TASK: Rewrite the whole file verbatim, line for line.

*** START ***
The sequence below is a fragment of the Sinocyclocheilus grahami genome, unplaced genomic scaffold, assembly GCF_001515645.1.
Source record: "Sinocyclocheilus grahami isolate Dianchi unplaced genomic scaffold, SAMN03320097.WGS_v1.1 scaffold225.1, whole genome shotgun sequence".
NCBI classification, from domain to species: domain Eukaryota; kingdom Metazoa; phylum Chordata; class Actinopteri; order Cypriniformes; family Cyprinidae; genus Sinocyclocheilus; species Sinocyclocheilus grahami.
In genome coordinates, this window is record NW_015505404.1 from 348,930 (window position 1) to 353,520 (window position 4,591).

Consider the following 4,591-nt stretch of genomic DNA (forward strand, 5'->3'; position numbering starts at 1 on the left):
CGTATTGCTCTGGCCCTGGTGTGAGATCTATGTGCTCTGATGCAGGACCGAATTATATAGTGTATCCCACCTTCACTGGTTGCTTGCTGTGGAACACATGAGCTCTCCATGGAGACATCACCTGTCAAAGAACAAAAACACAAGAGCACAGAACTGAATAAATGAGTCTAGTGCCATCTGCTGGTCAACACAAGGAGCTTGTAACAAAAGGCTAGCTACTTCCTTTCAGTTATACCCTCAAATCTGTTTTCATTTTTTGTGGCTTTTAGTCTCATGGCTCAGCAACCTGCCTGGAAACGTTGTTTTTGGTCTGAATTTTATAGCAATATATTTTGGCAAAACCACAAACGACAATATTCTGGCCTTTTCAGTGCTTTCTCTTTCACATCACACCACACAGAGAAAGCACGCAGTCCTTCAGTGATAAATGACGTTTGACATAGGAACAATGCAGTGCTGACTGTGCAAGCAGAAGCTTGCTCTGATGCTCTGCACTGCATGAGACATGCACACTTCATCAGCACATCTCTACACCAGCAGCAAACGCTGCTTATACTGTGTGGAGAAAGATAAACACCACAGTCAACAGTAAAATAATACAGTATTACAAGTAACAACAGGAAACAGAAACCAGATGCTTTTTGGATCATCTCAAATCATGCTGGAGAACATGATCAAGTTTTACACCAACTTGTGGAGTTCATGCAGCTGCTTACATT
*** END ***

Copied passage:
The sequence below is a fragment of the Sinocyclocheilus grahami genome, unplaced genomic scaffold, assembly GCF_001515645.1.
Source record: "Sinocyclocheilus grahami isolate Dianchi unplaced genomic scaffold, SAMN03320097.WGS_v1.1 scaffold225.1, whole genome shotgun sequence".
NCBI classification, from domain to species: domain Eukaryota; kingdom Metazoa; phylum Chordata; class Actinopteri; order Cypriniformes; family Cyprinidae; genus Sinocyclocheilus; species Sinocyclocheilus grahami.
In genome coordinates, this window is record NW_015505404.1 from 348,930 (window position 1) to 353,520 (window position 4,591).

Consider the following 4,591-nt stretch of genomic DNA (forward strand, 5'->3'; position numbering starts at 1 on the left):
CGTATTGCTCTGGCCCTGGTGTGAGATCTATGTGCTCTGATGCAGGACCGAATTATATAGTGTATCCCACCTTCACTGGTTGCTTGCTGTGGAACACATGAGCTCTCCATGGAGACATCACCTGTCAAAGAACAAAAACACAAGAGCACAGAACTGAATAAATGAGTCTAGTGCCATCTGCTGGTCAACACAAGGAGCTTGTAACAAAAGGCTAGCTACTTCCTTTCAGTTATACCCTCAAATCTGTTTTCATTTTTTGTGGCTTTTAGTCTCATGGCTCAGCAACCTGCCTGGAAACGTTGTTTTTGGTCTGAATTTTATAGCAATATATTTTGGCAAAACCACAAACGACAATATTCTGGCCTTTTCAGTGCTTTCTCTTTCACATCACACCACACAGAGAAAGCACGCAGTCCTTCAGTGATAAATGACGTTTGACATAGGAACAATGCAGTGCTGACTGTGCAAGCAGAAGCTTGCTCTGATGCTCTGCACTGCATGAGACATGCACACTTCATCAGCACATCTCTACACCAGCAGCAAACGCTGCTTATACTGTGTGGAGAAAGATAAACACCACAGTCAACAGTAAAATAATACAGTATTACAAGTAACAACAGGAAACAGAAACCAGATGCTTTTTGGATCATCTCAAATCATGCTGGAGAACATGATCAAGTTTTACACCAACTTGTGGAGTTCATGCAGCTGCTTACATT